But the real challenge when it comes to making a dent in stormwater damage, which includes reducing the volume of runoff and not just the poisoned cocktail it mixes up, is protecting undeveloped lands. As Ecology’s own study shows, forests pollute far less than other land uses. In the Crosscut article, I quoted Mindy Roberts, project manager for the research, as saying: “it’s a darn good thing that 83 percent of our watershed is forested” because we’d be in even worse shape if more sprawl had taken place.

    The Ecology proposal includes a new requirement that stormwater damage is assessed at the basin-level. That means if cities X and Y are approving building developments of a size that exceeds certain thresholds in an area that drains to a specific waterbody, they need to determine what effect the project will have in terms of stormwater runoff.

    Will the new regulations be enough to save the Sound from the destruction caused by stormwater? Experts are saying no, and interviews I’ve done in the past with Ecology staff suggest they’re skeptical as well. But the story’s not finished. Ecology will be releasing a final draft proposal in October and will be taking formal public comments until February 2012. In July the department is releasing another report that will try to better pinpoint the environmental harm being caused by runoff.

    There’s work being done on the problem outside of Ecology as well. The Puget Sound Partnership met last week and approved a set of goals for the region to measure our progress on the recovery of the Sound. The big disappointment was that the Partnership punted on setting land use goals – arguably the most important benchmark they can set. The Kitsap Sun’s tireless Chris Dunagan did a great story and blog on the goal setting. In the blog he writes:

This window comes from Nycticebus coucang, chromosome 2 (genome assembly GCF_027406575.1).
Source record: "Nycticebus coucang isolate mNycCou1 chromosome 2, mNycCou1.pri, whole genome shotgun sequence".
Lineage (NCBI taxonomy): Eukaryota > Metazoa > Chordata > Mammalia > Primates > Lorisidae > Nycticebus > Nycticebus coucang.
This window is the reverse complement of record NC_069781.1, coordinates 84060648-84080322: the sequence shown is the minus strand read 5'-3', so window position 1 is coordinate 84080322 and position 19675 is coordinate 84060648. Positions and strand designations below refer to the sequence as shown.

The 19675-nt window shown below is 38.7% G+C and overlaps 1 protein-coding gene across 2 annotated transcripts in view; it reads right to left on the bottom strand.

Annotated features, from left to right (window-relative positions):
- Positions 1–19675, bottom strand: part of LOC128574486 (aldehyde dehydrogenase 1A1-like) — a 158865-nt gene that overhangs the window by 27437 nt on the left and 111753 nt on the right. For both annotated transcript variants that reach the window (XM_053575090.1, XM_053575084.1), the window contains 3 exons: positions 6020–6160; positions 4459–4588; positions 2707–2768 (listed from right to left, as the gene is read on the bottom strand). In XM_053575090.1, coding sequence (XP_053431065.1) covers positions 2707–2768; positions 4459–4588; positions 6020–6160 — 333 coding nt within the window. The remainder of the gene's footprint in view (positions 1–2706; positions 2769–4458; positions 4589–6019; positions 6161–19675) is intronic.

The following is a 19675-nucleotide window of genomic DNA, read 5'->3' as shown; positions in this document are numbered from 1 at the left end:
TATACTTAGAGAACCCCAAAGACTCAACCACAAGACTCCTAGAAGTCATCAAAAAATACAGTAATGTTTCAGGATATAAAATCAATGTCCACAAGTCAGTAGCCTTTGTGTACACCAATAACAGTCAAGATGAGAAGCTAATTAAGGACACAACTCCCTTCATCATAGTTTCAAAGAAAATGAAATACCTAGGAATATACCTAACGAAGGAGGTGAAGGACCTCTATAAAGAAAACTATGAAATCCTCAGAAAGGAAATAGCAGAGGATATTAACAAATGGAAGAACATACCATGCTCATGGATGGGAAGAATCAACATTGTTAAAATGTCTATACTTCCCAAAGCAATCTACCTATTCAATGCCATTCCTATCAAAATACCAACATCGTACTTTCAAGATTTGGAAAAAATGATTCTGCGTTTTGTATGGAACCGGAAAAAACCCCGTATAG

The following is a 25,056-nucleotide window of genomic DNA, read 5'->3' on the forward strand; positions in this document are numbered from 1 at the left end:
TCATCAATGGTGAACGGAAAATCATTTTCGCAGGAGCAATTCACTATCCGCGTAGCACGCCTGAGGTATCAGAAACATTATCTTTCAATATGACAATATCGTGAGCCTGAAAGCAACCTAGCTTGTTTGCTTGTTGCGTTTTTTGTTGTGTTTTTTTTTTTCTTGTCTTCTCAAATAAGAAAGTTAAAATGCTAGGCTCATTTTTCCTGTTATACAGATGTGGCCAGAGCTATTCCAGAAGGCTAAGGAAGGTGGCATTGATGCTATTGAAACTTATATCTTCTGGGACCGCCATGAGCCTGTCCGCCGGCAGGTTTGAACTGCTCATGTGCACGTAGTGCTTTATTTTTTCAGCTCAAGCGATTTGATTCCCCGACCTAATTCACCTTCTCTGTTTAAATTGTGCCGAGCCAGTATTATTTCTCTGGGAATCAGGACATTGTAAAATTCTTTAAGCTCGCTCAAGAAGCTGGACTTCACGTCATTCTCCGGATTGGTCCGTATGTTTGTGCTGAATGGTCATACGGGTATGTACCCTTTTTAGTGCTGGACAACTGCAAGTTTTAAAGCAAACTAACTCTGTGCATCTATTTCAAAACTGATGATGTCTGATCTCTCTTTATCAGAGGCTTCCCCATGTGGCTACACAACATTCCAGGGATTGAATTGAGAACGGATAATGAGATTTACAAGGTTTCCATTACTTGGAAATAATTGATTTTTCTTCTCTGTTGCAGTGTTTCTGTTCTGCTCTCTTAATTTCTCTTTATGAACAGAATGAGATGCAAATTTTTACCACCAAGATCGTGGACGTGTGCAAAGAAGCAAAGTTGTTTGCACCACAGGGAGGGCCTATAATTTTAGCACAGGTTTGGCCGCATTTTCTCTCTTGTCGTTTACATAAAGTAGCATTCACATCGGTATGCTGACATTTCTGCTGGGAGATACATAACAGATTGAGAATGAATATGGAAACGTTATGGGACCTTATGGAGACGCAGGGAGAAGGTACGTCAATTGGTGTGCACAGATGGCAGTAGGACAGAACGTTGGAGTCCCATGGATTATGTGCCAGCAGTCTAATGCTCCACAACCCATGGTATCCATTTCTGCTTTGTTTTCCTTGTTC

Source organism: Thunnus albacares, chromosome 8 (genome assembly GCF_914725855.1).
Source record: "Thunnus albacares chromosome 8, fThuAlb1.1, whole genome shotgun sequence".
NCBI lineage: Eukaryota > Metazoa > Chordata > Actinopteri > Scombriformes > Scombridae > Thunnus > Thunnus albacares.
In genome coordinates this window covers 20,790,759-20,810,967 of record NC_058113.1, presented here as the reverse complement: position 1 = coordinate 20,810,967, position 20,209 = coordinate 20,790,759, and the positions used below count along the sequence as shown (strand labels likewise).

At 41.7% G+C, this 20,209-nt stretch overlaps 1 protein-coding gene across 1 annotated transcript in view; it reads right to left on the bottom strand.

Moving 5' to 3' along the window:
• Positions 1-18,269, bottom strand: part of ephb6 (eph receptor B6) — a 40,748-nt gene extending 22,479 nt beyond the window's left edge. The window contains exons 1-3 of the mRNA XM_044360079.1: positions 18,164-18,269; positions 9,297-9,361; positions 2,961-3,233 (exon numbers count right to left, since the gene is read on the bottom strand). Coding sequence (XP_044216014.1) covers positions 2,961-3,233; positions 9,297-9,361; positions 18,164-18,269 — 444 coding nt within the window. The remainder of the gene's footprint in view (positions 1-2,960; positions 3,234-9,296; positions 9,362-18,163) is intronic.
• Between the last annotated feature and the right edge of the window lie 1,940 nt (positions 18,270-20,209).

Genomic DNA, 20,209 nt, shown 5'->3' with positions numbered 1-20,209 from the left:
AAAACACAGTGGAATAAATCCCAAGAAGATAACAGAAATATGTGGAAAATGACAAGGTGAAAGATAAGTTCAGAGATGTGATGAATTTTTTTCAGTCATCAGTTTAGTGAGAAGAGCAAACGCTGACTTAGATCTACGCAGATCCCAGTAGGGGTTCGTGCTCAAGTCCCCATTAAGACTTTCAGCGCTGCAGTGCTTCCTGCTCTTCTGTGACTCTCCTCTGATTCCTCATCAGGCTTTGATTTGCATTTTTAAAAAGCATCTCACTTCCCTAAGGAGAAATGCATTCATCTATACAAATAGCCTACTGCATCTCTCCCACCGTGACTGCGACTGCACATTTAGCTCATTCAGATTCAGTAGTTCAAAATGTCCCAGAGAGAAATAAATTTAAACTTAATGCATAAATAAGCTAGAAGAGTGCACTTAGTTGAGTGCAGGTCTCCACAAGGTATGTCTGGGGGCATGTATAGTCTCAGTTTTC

Issues related to land use, including targets for forest cover and protection of sensitive environments, were pushed off until October, even though these issues are considered among the highest priority.

    Col. Anthony Wright, commander of the Army Corps of Engineers’ Seattle District, said members of the Leadership Council were cowards for not tackling the tough issue of land use. His words were so blunt that I’m not sure whether he was trying to inject some humor into the discussion.

    The Partnership is also taking comments on a draft document that is intended to help local cities and counties strengthen their stormwater regulations.

    And grassroots efforts are underway to support better use of our developed lands, including the expanded use of rain gardens, with the 12,000 Rain Gardens initiative and even with public talks about the issue, such as the 2011 Seattle Watersheds Forum that I moderated recently that drew 120 participants. These gardens might not save the Sound, but they do raise awareness about this often intangible problem.